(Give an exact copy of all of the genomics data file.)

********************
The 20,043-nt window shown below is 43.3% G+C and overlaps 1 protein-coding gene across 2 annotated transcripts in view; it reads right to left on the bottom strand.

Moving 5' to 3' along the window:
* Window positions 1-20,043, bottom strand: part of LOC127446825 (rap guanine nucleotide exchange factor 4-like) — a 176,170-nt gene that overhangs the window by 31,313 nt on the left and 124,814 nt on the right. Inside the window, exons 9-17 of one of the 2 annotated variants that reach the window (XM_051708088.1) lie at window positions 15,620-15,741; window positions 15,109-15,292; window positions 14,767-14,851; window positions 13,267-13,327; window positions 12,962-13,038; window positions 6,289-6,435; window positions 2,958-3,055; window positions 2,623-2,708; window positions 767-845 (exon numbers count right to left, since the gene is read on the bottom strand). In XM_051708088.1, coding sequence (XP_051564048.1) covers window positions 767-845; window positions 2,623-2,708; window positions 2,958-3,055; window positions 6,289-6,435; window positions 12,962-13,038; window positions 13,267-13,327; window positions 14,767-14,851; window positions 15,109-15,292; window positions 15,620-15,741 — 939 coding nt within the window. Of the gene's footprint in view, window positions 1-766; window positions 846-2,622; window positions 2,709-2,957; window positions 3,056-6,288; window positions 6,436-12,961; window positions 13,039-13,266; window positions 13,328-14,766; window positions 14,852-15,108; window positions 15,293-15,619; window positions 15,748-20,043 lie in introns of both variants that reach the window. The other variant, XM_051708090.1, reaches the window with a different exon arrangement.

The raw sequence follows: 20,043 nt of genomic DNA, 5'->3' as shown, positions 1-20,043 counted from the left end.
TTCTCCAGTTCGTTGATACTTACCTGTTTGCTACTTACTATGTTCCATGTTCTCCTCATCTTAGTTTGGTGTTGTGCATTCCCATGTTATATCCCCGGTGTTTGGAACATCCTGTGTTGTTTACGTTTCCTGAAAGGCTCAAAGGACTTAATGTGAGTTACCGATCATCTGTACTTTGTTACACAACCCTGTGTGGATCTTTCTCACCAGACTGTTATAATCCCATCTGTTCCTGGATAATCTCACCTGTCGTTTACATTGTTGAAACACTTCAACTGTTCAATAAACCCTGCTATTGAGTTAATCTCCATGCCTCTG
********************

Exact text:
The 20,043-nt window shown below is 43.3% G+C and overlaps 1 protein-coding gene across 2 annotated transcripts in view; it reads right to left on the bottom strand.

Moving 5' to 3' along the window:
* Window positions 1-20,043, bottom strand: part of LOC127446825 (rap guanine nucleotide exchange factor 4-like) — a 176,170-nt gene that overhangs the window by 31,313 nt on the left and 124,814 nt on the right. Inside the window, exons 9-17 of one of the 2 annotated variants that reach the window (XM_051708088.1) lie at window positions 15,620-15,741; window positions 15,109-15,292; window positions 14,767-14,851; window positions 13,267-13,327; window positions 12,962-13,038; window positions 6,289-6,435; window positions 2,958-3,055; window positions 2,623-2,708; window positions 767-845 (exon numbers count right to left, since the gene is read on the bottom strand). In XM_051708088.1, coding sequence (XP_051564048.1) covers window positions 767-845; window positions 2,623-2,708; window positions 2,958-3,055; window positions 6,289-6,435; window positions 12,962-13,038; window positions 13,267-13,327; window positions 14,767-14,851; window positions 15,109-15,292; window positions 15,620-15,741 — 939 coding nt within the window. Of the gene's footprint in view, window positions 1-766; window positions 846-2,622; window positions 2,709-2,957; window positions 3,056-6,288; window positions 6,436-12,961; window positions 13,039-13,266; window positions 13,328-14,766; window positions 14,852-15,108; window positions 15,293-15,619; window positions 15,748-20,043 lie in introns of both variants that reach the window. The other variant, XM_051708090.1, reaches the window with a different exon arrangement.

The raw sequence follows: 20,043 nt of genomic DNA, 5'->3' as shown, positions 1-20,043 counted from the left end.
TTCTCCAGTTCGTTGATACTTACCTGTTTGCTACTTACTATGTTCCATGTTCTCCTCATCTTAGTTTGGTGTTGTGCATTCCCATGTTATATCCCCGGTGTTTGGAACATCCTGTGTTGTTTACGTTTCCTGAAAGGCTCAAAGGACTTAATGTGAGTTACCGATCATCTGTACTTTGTTACACAACCCTGTGTGGATCTTTCTCACCAGACTGTTATAATCCCATCTGTTCCTGGATAATCTCACCTGTCGTTTACATTGTTGAAACACTTCAACTGTTCAATAAACCCTGCTATTGAGTTAATCTCCATGCCTCTG